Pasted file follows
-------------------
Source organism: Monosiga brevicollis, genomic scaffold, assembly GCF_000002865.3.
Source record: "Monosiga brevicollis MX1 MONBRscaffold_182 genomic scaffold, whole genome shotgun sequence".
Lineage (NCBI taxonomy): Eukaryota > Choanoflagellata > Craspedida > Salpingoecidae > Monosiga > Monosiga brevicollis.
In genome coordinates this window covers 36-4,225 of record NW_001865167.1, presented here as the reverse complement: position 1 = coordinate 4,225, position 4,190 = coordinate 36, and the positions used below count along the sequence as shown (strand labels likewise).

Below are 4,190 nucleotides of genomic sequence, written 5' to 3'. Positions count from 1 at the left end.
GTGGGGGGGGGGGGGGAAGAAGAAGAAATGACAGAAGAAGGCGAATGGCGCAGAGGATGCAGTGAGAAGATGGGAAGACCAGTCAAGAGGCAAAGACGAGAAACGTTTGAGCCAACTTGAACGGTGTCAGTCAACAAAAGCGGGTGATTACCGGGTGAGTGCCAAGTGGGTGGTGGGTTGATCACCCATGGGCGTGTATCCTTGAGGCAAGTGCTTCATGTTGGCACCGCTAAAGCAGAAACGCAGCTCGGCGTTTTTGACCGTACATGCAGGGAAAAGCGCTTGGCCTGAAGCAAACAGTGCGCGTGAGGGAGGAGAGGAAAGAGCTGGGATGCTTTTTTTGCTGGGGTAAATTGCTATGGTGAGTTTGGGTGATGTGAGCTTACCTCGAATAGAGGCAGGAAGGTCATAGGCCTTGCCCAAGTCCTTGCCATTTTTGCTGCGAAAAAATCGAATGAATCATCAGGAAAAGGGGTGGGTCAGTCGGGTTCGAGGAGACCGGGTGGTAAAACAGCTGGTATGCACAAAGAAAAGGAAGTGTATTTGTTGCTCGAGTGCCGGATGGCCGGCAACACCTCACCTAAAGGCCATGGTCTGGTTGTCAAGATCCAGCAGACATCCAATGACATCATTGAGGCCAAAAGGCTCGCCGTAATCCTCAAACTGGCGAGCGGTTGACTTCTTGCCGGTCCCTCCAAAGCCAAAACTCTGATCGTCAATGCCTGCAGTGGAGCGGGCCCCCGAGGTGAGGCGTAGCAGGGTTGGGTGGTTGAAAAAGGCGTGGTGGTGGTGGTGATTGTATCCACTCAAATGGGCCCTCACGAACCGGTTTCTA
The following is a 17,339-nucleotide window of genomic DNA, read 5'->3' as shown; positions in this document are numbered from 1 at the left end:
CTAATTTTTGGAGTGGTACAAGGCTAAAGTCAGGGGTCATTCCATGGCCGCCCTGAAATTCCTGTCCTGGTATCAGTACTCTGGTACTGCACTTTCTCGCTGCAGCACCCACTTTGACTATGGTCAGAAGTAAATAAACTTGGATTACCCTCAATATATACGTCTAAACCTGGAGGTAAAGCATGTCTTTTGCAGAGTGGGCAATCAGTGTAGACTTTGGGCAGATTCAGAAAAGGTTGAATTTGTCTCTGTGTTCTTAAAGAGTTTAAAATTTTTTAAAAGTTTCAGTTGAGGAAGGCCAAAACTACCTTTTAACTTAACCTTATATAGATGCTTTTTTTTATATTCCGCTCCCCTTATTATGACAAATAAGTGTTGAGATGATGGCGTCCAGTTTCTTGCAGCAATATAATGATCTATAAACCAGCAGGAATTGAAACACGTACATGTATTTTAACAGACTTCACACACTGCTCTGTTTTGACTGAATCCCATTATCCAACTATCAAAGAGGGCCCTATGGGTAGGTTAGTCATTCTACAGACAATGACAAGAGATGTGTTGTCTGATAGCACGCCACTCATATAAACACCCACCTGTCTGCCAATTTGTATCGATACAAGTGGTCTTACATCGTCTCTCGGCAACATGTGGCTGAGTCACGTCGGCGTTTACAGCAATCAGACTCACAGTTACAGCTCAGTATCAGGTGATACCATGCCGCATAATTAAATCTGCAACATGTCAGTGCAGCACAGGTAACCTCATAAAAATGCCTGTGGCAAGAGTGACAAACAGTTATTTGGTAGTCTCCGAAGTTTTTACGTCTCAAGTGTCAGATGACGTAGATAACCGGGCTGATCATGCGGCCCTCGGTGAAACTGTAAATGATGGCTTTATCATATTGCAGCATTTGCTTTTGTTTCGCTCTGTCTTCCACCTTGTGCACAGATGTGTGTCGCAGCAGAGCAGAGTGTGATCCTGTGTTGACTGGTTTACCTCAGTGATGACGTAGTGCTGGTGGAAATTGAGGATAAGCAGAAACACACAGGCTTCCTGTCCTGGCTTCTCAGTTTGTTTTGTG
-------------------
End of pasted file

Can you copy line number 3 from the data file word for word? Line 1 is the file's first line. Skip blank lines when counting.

Lineage (NCBI taxonomy): Eukaryota > Choanoflagellata > Craspedida > Salpingoecidae > Monosiga > Monosiga brevicollis.